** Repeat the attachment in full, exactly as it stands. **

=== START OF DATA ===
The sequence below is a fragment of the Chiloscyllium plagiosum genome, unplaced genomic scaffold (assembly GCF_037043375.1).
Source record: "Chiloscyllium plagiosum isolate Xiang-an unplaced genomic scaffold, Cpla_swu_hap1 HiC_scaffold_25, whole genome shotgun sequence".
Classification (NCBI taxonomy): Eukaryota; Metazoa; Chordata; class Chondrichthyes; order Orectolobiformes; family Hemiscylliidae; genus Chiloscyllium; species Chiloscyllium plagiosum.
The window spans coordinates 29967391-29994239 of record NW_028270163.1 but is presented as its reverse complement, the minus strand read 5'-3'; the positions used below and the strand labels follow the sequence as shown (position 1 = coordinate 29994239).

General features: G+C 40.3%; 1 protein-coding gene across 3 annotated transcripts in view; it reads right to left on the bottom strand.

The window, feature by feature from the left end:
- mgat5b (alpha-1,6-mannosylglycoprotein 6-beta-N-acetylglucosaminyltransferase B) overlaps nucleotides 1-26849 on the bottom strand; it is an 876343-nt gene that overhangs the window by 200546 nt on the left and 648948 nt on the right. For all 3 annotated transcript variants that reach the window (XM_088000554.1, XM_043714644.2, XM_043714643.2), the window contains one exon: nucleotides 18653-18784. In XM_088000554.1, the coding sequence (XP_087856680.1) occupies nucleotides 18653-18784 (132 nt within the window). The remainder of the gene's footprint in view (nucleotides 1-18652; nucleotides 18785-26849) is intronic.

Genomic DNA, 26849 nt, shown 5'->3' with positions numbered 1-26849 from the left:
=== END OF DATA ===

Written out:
The sequence below is a fragment of the Chiloscyllium plagiosum genome, unplaced genomic scaffold (assembly GCF_037043375.1).
Source record: "Chiloscyllium plagiosum isolate Xiang-an unplaced genomic scaffold, Cpla_swu_hap1 HiC_scaffold_25, whole genome shotgun sequence".
Classification (NCBI taxonomy): Eukaryota; Metazoa; Chordata; class Chondrichthyes; order Orectolobiformes; family Hemiscylliidae; genus Chiloscyllium; species Chiloscyllium plagiosum.
The window spans coordinates 29967391-29994239 of record NW_028270163.1 but is presented as its reverse complement, the minus strand read 5'-3'; the positions used below and the strand labels follow the sequence as shown (position 1 = coordinate 29994239).

General features: G+C 40.3%; 1 protein-coding gene across 3 annotated transcripts in view; it reads right to left on the bottom strand.

The window, feature by feature from the left end:
- mgat5b (alpha-1,6-mannosylglycoprotein 6-beta-N-acetylglucosaminyltransferase B) overlaps nucleotides 1-26849 on the bottom strand; it is an 876343-nt gene that overhangs the window by 200546 nt on the left and 648948 nt on the right. For all 3 annotated transcript variants that reach the window (XM_088000554.1, XM_043714644.2, XM_043714643.2), the window contains one exon: nucleotides 18653-18784. In XM_088000554.1, the coding sequence (XP_087856680.1) occupies nucleotides 18653-18784 (132 nt within the window). The remainder of the gene's footprint in view (nucleotides 1-18652; nucleotides 18785-26849) is intronic.

Genomic DNA, 26849 nt, shown 5'->3' with positions numbered 1-26849 from the left: